$178K of Leica gear robbed from a camera store in San Francisco!

San Francisco Leica Store Robbery
(Image credit: ABC7 News)

We reported a few weeks back on how robbers targeted a photographer in San Francisco, California, in an attempt to steal their expensive gear. 

Most notably, these robberies have occurred outside in broad daylight at the Palace of Fine Arts, a hot spot for this criminal activity and a fly trap for photographers shooting there, with two incidents even occurring on the same day.

Robbers target photographers in San Francisco – incident caught on camera (opens in new tab)

In more recent news, the Leica Store in San Francisco is the latest victim of these armed attacks, having had $178K worth of camera equipment stolen at gunpoint from the store located near San Francisco's shopping quarter, Union Square.

As reported by (opens in new tab) ABC7 News, the armed robbery of the Leica store was lightning-fast – despite causing around $20k worth of damage – and took place in the early afternoon, at approximately 1:20 PM on November 26, 2022. 

Surveillance footage from the incident shows four men, at least one armed, exiting from a gray Sedan vehicle and walking casually towards the store entrance, and returning back to the sedan having robbed the store less than three minutes later!

The Bay Area of San Francisco has seen smash-and-grab robberies of camera equipment from moving vehicles, photographers being threatened and held at gunpoint during robberies, and one unfortunate lady was even shot in the leg after refusing to give up her camera to two armed robbers, according to CBS news (opens in new tab).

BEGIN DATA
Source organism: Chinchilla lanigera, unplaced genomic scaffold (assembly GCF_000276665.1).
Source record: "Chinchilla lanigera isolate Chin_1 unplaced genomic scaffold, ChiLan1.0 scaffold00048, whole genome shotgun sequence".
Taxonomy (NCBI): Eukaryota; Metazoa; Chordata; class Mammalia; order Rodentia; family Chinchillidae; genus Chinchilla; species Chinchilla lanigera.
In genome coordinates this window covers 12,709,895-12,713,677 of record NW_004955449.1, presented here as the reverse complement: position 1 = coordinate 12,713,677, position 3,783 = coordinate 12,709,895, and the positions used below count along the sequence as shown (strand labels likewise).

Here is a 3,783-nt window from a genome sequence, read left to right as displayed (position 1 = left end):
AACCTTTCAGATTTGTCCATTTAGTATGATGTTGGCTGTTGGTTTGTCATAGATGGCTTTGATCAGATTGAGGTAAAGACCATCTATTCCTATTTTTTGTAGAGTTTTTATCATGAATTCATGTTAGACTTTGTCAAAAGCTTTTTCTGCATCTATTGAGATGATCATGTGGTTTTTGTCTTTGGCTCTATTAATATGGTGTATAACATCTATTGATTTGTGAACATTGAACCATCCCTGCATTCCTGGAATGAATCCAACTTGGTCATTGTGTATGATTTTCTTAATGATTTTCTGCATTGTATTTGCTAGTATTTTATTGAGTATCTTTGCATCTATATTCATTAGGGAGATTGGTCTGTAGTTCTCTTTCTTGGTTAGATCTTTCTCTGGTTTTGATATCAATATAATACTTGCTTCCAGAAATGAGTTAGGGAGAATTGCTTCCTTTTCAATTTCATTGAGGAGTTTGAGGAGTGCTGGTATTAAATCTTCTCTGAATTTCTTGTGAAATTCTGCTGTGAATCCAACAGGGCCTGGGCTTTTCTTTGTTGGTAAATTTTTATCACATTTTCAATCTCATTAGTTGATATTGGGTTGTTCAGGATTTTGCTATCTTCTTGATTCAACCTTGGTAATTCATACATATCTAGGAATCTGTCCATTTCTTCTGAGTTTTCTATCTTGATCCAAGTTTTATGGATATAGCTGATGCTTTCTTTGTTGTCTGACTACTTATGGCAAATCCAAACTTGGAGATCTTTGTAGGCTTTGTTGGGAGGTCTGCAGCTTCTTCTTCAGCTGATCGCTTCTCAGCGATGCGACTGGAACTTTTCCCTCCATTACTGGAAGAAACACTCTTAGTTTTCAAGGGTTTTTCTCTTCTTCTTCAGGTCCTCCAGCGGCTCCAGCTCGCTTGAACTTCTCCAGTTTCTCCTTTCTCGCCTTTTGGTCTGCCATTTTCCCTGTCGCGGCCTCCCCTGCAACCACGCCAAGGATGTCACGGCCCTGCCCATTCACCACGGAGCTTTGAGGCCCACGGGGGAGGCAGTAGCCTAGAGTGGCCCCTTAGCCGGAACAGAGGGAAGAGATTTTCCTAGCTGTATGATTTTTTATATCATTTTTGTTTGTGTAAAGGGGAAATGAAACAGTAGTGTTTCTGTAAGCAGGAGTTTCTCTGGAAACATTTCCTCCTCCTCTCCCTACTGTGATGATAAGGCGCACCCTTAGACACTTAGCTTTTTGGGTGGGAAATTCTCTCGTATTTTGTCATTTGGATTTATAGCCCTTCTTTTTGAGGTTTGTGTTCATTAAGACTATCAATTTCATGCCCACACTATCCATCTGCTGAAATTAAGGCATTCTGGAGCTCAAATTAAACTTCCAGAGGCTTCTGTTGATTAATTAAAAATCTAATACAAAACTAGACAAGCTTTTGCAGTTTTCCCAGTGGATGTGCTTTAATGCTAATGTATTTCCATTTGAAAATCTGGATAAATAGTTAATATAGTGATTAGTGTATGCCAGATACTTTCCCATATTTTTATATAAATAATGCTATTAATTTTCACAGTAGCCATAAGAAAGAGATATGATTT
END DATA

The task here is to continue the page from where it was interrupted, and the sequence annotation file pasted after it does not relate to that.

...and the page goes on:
There has supposedly been an increase in the police presence in the San Francisco area in recent months, following the number of attacks that have been putting holiday shoppers (and photographers!) a little on edge. It might be best for the time being to not have your expensive gear on show when in the city, or any major city for that matter, with camera gear becoming such a target for thieves.

The resale value and low security of camera gear is presumably what makes it such a valuable target for robbers, as most tablets and smartphones now are locked with passcodes, two-factor authentication, and offer find my device features to locate stolen gear, whereas even the most expensive camera bodies and lenses don't yet offer this level of security.

• See: How Sony's in-camera signing technology could prevent image fraud (opens in new tab)

Sony seems to be getting there slowly, with plans to introduce image fraud prevention technology into its newer cameras to detect fake images, but surely it doesn't take much to just include a pattern lock on the touch-screen models or a pin code option to use modern mirrorless and DSLR cameras? Even cloud-based tracking or user interface sign-in options would be an easy anti-theft deterrent.

If you're a photographer based in San Francisco, please take extra precautions and stay safe when out with your gear. As for camera manufacturers, please do better to ensure the protection, security, and tracking of expensive gear. 

You may also want to take a look at our guides to the best body cameras (opens in new tab), and the best outdoor security cameras (opens in new tab), as well as the best doorbell camera (opens in new tab), and the best front and rear dash cams (opens in new tab) to keep you safe and secure. 

Other relevant articles discuss: Is travel photography safe? (opens in new tab) and learn how and why a victim of armed robbery is calling for anti-theft measures in cameras (opens in new tab).

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Beth Nicholls
Staff Writer

A staff writer for Digital Camera World, Beth has an extensive background in various elements of technology with five years of experience working as a tester and sales assistant for CeX. After completing a degree in Music Journalism, followed by obtaining a Master's degree in Photography awarded by the University of Brighton, she spends her time outside of DCW as a freelance photographer specialising in live music events and band press shots under the alias 'bethshootsbands'.